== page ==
Like its relative, the common ringtail, the green ringtail practices coprophagy, in which it ingests its feces for a second digestion of the material in order to extract more nutrients (Vaughan et al 1965 and Winter and Goudberg 1995).

Primary Diet: herbivore (Folivore )

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Davis, S. 2002. "Pseudochirops archeri" (On-line), Animal Diversity Web. Accessed April 27, 2013 at http://animaldiversity.ummz.umich.edu/site/accounts/information/Pseudochirops_archeri.html
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Sarah Davis, University of Michigan-Ann Arbor
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Bret Weinstein, University of Michigan-Ann Arbor
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Distribution

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Presently the green ringtail possum is evenly distributed throughout northeast Queensland, Australia (Laurance 1990). This species of possum has been observed in a range extending from Paluma on into the Mount Windsor Tableland, which is located just west of Mossman. It can only be found at altitudes greater than about 300 m (Winter and Goudberg 1995).

Biogeographic Regions: australian (Native )

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Davis, S. 2002. "Pseudochirops archeri" (On-line), Animal Diversity Web. Accessed April 27, 2013 at http://animaldiversity.ummz.umich.edu/site/accounts/information/Pseudochirops_archeri.html
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Sarah Davis, University of Michigan-Ann Arbor
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Bret Weinstein, University of Michigan-Ann Arbor
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Habitat

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Pseudochirops archeri has evolved a primarily arboreal lifestyle. This species favors areas with an abundance of trees and vines in the Australian tropical rainforest. It rarely, if ever, descends to the ground. It has only been observed at ground level when a gap to a neighboring tree is too great to reach (Winter and Goudberg 1995). Even then the individual remains on the ground only for the short amount of time it takes to reach the next tree.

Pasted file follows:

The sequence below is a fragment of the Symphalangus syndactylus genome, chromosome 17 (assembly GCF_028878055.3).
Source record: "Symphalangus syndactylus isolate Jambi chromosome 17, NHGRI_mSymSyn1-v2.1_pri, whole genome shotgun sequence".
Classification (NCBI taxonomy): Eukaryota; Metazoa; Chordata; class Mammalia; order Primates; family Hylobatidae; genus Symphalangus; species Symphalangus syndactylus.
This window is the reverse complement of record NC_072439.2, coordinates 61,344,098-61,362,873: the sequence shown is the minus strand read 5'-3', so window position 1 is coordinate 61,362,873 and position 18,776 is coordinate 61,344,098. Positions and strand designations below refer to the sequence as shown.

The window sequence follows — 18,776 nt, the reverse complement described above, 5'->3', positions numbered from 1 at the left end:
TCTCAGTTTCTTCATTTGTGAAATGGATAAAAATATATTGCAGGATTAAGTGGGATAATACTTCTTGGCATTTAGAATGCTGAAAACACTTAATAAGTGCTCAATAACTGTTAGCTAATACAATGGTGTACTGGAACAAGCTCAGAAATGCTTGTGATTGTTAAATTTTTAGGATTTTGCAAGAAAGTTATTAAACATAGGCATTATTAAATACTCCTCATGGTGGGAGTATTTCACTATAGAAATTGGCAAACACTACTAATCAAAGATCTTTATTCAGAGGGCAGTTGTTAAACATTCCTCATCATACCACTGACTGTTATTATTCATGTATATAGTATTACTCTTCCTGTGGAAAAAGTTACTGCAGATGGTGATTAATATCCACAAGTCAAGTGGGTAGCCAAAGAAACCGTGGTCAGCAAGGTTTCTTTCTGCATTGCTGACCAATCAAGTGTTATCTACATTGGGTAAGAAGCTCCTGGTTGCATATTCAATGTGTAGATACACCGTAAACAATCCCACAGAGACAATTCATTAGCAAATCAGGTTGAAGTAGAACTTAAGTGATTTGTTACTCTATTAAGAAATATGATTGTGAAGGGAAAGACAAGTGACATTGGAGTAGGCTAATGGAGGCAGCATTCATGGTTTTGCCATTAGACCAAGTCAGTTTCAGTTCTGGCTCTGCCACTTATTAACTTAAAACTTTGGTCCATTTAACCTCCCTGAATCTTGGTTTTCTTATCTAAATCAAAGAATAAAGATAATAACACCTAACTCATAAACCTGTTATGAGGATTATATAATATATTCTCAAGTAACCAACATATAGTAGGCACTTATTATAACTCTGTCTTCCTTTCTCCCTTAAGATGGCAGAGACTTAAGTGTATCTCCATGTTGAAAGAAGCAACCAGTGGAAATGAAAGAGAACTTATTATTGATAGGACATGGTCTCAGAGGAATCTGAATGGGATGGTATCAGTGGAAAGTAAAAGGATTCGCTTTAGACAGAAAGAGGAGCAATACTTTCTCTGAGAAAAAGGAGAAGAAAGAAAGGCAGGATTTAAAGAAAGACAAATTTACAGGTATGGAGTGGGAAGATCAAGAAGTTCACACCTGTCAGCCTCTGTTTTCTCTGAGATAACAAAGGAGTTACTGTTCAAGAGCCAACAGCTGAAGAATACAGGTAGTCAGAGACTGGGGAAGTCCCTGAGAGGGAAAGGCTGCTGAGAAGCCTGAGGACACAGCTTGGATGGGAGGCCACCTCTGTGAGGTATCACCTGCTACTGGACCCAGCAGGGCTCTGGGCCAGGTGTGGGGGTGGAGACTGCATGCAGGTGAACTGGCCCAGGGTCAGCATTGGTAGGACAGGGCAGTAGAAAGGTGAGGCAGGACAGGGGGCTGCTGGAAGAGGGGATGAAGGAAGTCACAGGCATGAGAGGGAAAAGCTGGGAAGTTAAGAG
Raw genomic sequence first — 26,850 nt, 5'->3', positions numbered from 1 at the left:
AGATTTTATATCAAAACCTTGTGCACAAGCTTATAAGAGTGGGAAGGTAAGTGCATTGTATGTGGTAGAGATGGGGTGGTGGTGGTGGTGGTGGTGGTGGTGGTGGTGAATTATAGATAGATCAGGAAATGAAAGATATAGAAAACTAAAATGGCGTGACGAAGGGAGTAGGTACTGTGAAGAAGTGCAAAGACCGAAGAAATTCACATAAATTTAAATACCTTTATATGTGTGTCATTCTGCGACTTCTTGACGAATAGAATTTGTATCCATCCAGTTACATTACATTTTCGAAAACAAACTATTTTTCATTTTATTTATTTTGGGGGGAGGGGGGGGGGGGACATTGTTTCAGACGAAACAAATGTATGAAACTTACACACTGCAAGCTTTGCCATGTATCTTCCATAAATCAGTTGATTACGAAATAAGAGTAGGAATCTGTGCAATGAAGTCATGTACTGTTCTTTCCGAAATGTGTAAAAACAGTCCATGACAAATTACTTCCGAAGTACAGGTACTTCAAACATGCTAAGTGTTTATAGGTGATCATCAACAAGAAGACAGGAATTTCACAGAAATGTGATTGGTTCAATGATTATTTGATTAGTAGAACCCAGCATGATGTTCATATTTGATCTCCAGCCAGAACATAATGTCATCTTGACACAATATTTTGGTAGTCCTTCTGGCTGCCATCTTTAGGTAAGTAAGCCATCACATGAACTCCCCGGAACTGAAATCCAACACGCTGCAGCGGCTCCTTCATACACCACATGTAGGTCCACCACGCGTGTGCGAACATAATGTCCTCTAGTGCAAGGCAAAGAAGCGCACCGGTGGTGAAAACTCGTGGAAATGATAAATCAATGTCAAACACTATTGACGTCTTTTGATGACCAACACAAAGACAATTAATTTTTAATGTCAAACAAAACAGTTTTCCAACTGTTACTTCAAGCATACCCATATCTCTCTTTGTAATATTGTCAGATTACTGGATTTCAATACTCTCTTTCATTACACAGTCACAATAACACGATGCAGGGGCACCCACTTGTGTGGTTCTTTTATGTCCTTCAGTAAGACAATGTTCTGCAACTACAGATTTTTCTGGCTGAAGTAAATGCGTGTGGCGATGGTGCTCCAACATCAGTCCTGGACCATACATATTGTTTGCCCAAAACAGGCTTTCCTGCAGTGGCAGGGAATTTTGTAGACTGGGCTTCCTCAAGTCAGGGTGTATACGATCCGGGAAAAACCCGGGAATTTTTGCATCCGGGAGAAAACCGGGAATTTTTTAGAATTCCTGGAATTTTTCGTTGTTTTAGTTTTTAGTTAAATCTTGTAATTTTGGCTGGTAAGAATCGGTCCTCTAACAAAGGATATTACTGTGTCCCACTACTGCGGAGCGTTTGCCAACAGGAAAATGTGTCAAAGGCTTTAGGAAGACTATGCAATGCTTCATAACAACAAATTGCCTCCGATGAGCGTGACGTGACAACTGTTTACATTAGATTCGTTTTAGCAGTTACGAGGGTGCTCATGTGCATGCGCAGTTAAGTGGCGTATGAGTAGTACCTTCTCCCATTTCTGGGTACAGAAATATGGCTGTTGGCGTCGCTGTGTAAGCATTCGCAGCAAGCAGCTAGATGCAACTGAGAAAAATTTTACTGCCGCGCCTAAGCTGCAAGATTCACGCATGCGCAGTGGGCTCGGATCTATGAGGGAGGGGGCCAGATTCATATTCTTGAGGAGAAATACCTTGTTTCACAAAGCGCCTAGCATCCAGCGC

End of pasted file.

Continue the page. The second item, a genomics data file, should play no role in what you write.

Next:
This species has also been observed to populate areas of secondary regrowth and in the edges of forest habitats (Laurance 1990).

Under normal conditions the green ringtail possum forages at an average height of 13.5m (Laurance 1990).

Range elevation: 300 (low) m.

Habitat Regions: tropical

Terrestrial Biomes: rainforest

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Davis, S. 2002. "Pseudochirops archeri" (On-line), Animal Diversity Web. Accessed April 27, 2013 at http://animaldiversity.ummz.umich.edu/site/accounts/information/Pseudochirops_archeri.html
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Sarah Davis, University of Michigan-Ann Arbor
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Bret Weinstein, University of Michigan-Ann Arbor
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Life Expectancy

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unknown

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Davis, S. 2002. "Pseudochirops archeri" (On-line), Animal Diversity Web. Accessed April 27, 2013 at http://animaldiversity.ummz.umich.edu/site/accounts/information/Pseudochirops_archeri.html
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Sarah Davis, University of Michigan-Ann Arbor
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Bret Weinstein, University of Michigan-Ann Arbor
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Morphology

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Black, yellow, and white banding on its hairs causes the characteristic lime-green coloration of this species. The body is plump and covered with dense, soft fur with two silvery stripes that run medially down its back (Winter and Goudberg 1995). There are visible patches of white fur below its large eyes and small ears (The Living Museum). This species of possum has the characteristic strong prehensile tail of the pseudocheiridids, but it is modified to be relatively short and very thick at its base. The tails of the ringtail possum curl at the tip when it is not being used for support (Grzimek and Ganslosser 1990).

The feet of this family are syndactylous. The first and second digits are opposable to the third and forth and fifth on the forefeet, and the hindfeet have an opposable hallux (Myers 1999).

The green possum's dentition is similar to that found in koalas (Phascolarctos cinereus) in that its molar teeth have sharp crescent-shaped edges used in cutting foliage (Grzimek and Ganslosser 1990 and Vaughan et al.1965). It has molars that are diprotodont and a dental formula of 3/2, 1/0, 3/3, 4/4 = 40 (Myers 1999).

Range mass: 670 to 1350 g.

Average mass: 1092 g.

Range length: 285 to 377 mm.

Average length: 344 mm.

Other Physical Features: endothermic ; homoiothermic; bilateral symmetry

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Davis, S. 2002. "Pseudochirops archeri" (On-line), Animal Diversity Web. Accessed April 27, 2013 at http://animaldiversity.ummz.umich.edu/site/accounts/information/Pseudochirops_archeri.html
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Sarah Davis, University of Michigan-Ann Arbor
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Bret Weinstein, University of Michigan-Ann Arbor
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Associations